One of his regular correspondents was Bp Barsaum, later Patriarch of Antioch. Written in a beautiful hand, there are letters in the archive from the Patriarch to Mingana in both Arabic and Syriac, and later a letter of condolence in English to Mrs Mingana after Mingana’s death. Patriarch Barsaum was the most important Patriarch of the Syrian Church in the 20th c. http://sor.cua.edu/Personage/PAphrem1/
Another correspondent was a scribe, Matti Paulus who would painstakingly copy manuscripts from monasteries and libraries of Iraq as Mingana asked for them.
There is correspondence with many antiquarian booksellers, many of whom not only sent him information about manuscripts, but sometimes sent the manuscripts as well, on a sale or return basis. He would vigorously negotiate the proposed prices offering less than the asking price, and usually getting his way. Once the manuscripts were satisfactorily received, another letter with the invoice would be sent to Edward Cadbury for payment.
With a generous grant from the Edward Cadbury Charitable Trust, Mingana’s archive was recently catalogued. Information about it can be accessed through the University’s Special Collections Department http://www.special-coll.bham.ac.uk/ and going to the ‘Online Archive Catalogue’.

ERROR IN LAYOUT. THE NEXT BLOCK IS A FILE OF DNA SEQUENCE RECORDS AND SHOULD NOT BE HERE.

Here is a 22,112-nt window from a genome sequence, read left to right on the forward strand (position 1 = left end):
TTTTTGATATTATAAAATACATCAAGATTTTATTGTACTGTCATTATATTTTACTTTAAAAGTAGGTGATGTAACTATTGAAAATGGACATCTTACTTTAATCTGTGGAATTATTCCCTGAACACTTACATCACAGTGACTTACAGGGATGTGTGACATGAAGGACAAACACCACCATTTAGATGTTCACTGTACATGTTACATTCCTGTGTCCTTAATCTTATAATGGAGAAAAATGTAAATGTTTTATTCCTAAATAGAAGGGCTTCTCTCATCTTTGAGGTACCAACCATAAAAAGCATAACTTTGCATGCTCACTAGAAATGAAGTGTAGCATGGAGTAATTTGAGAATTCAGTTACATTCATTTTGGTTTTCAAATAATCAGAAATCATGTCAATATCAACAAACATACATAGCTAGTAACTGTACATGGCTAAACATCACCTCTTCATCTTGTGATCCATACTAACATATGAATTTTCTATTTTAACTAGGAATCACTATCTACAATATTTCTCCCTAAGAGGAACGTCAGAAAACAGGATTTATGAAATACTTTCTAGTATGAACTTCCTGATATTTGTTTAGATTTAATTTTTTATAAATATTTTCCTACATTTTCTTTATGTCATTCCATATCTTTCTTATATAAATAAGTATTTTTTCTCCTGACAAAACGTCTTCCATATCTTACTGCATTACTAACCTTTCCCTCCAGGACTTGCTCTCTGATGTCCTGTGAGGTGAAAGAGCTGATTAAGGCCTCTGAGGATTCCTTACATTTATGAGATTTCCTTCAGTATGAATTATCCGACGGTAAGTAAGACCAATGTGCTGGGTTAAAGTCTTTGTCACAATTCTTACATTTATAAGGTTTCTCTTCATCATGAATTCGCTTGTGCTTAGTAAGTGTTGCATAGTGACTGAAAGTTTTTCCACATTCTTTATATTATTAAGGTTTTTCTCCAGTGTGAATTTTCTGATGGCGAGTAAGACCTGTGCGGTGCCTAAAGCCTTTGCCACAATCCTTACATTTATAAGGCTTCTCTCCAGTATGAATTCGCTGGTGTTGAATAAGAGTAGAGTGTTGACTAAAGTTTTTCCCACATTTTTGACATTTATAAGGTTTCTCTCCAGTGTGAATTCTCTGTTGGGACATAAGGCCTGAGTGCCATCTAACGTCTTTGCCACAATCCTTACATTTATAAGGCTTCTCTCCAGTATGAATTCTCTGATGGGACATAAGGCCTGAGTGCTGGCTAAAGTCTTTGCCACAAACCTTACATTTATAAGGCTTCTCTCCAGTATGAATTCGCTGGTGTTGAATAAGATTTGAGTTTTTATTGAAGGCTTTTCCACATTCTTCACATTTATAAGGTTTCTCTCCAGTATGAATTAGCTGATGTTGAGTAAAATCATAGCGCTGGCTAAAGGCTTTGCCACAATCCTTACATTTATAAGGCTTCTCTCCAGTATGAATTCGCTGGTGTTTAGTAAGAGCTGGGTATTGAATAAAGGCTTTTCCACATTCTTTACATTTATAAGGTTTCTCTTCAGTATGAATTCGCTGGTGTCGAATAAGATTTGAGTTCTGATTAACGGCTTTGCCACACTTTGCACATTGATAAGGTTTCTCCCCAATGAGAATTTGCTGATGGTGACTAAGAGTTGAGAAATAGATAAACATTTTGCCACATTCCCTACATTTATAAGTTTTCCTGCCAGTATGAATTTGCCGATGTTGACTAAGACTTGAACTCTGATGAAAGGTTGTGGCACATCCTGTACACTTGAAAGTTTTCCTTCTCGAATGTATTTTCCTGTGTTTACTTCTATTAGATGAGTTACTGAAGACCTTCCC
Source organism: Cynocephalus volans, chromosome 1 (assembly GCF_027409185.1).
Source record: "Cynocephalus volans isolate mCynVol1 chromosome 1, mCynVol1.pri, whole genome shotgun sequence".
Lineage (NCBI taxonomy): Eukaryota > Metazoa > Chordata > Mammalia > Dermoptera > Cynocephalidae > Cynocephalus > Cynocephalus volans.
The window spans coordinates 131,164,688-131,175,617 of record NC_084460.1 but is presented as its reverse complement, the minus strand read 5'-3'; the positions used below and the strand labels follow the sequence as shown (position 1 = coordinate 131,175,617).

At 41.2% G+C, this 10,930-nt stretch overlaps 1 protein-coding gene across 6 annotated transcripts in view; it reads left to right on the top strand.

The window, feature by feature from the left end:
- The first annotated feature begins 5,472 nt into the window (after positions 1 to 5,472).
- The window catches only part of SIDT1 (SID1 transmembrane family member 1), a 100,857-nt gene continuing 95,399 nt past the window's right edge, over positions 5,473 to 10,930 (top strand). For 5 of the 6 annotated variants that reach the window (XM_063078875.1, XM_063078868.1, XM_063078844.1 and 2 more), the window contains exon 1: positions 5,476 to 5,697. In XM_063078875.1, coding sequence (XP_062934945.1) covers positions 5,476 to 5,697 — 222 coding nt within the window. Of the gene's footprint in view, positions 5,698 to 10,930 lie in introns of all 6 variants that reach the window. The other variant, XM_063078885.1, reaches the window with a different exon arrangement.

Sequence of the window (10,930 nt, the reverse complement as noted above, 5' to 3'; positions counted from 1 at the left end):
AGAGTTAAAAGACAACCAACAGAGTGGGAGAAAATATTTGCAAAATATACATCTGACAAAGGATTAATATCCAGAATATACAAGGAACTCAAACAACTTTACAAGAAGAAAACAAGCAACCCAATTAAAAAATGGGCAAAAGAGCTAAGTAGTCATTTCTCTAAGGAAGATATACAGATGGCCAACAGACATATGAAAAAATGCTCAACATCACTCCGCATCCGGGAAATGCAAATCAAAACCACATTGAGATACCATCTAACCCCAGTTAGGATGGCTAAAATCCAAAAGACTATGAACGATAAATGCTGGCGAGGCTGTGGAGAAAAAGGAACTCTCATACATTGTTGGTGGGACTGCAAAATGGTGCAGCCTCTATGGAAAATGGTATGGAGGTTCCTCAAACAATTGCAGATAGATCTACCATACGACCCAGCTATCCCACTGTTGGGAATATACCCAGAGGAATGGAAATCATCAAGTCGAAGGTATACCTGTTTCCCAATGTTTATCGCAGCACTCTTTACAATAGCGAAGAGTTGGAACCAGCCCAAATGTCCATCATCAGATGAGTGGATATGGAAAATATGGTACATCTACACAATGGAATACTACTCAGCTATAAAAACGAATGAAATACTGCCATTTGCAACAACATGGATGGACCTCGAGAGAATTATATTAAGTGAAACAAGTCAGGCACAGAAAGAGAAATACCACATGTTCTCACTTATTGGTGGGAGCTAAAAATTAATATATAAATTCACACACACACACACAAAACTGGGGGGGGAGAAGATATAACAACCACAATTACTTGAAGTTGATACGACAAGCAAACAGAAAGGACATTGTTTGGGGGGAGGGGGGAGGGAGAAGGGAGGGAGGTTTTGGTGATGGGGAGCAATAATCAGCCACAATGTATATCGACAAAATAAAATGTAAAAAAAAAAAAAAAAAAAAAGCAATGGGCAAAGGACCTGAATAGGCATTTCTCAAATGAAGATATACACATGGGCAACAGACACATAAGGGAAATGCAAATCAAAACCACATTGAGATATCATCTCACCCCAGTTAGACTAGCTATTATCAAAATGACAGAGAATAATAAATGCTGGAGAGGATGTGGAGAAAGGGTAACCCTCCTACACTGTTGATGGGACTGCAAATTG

Mingana died unexpectedly on 5 December 1937, while preparing the third volume of the catalogue of his collection for the press. His archive includes several obituaries printed both in newspapers of the day and in scholarly journals. The Birmingham Gazette of 9 December 1937 reports on his memorial service, listing all the prominent people who were present. Among them were a large contingent of the Cadbury family, many colleagues and friends, including Mr Wilfred Southall.
As of 1990 a series of conferences have been taking place in Woodbrooke, organised by The Centre for the Study of Islam and Christian Muslim Relations, which also hosts the Mingana Conversation group.
1. 1990. Christian Arabic apologetics during the ‘Abbasid period (750-1258 CE). Conference proceedings edited by Samir Khalil Samir and Jorgen S. Nielsen. Leiden: Brill, 1994.
2. 1994. Coptic Arabic Christianity before the Ottomans. http://www.stshenouda.com/society/gbrprt94.htm#Birsymp. Conference proceedings published in Medieval Encounters 2, 1996.
3. 1998. Arab Christianity in Bilad al-Sham in the pre-Ottoman period
http://syrcom.cua.edu/Hugoye/Vol2No1/HV2N1CRGriffith.html. conference proceeding edited by David Thomas as Syrian Christians under islam, the first thousand years. Leiden: Brill, 2001.
4. 2001. Arab Christianity in Iraq in the `Abbasid Period (750-1258).
http://www.brill.nl/m_catalogue_sub6_id22697.htm. Conference proceedings edited by David Thomas as Christians at the heart of Islamic rule; Church life and scholarship in ‘Abbasid Iraq. Leiden: Brill, 2003
Exhibition at Birmingham Museum and Art Gallery
12 February - 02 October 2005
Displays included manuscripts from the University's Mingana Collection, textiles, ceramics and metalwork.
Birmingham Museum and Art Gallery
Chamberlain Square, Birmingham B3 3DH
Events from December 2004 - August 2005
Events included calligraphy, music, drama, talks and workshops for all ages.